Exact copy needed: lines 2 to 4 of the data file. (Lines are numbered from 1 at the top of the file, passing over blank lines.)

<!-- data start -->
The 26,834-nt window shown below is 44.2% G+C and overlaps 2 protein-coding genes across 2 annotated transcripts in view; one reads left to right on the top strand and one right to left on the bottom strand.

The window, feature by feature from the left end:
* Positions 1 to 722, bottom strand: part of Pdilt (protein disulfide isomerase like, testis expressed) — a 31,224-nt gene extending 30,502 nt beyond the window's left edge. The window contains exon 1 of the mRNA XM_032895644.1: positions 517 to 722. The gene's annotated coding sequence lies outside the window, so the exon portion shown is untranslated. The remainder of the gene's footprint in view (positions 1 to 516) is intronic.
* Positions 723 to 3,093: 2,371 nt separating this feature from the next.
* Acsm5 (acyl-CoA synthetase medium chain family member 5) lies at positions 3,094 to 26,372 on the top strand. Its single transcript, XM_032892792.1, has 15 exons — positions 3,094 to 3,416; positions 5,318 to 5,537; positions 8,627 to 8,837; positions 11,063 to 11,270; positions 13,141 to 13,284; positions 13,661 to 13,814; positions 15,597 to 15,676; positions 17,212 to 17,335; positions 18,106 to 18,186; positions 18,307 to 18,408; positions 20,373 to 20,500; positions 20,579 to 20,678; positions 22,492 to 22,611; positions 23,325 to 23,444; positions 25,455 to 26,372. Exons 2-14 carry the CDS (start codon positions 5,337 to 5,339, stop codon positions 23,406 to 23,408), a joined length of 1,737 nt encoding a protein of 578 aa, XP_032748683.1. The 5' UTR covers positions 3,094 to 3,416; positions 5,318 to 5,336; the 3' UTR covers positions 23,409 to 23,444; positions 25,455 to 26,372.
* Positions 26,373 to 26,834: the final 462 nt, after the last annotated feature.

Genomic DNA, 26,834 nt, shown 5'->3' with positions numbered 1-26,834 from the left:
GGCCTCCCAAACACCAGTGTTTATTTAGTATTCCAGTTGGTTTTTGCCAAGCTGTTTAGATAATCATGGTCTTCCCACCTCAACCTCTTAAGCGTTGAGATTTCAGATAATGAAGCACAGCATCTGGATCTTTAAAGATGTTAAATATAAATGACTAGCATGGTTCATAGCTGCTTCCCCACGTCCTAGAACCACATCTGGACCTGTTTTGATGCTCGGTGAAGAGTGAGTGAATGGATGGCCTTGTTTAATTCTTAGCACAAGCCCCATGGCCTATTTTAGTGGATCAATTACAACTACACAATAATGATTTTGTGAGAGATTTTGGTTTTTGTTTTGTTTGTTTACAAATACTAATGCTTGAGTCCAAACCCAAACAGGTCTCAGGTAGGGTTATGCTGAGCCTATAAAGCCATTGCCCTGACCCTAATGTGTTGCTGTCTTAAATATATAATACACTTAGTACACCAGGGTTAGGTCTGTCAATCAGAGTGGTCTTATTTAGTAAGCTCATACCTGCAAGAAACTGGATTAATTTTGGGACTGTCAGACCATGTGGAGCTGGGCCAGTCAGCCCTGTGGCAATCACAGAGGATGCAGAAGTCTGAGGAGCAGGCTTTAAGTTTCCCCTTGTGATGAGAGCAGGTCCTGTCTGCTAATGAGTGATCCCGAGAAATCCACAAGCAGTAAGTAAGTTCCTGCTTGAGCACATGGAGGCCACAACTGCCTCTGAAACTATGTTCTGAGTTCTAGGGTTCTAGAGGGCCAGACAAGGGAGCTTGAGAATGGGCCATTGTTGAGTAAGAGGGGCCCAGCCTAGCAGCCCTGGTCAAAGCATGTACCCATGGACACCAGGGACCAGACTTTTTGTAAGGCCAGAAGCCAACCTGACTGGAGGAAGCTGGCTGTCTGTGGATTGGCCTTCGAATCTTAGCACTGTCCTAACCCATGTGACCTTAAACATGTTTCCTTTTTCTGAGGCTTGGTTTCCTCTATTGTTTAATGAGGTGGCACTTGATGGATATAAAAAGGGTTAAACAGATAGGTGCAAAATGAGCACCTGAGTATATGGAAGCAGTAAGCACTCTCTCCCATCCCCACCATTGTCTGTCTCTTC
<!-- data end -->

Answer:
The window, feature by feature from the left end:
* Positions 1 to 722, bottom strand: part of Pdilt (protein disulfide isomerase like, testis expressed) — a 31,224-nt gene extending 30,502 nt beyond the window's left edge. The window contains exon 1 of the mRNA XM_032895644.1: positions 517 to 722. The gene's annotated coding sequence lies outside the window, so the exon portion shown is untranslated. The remainder of the gene's footprint in view (positions 1 to 516) is intronic.
* Positions 723 to 3,093: 2,371 nt separating this feature from the next.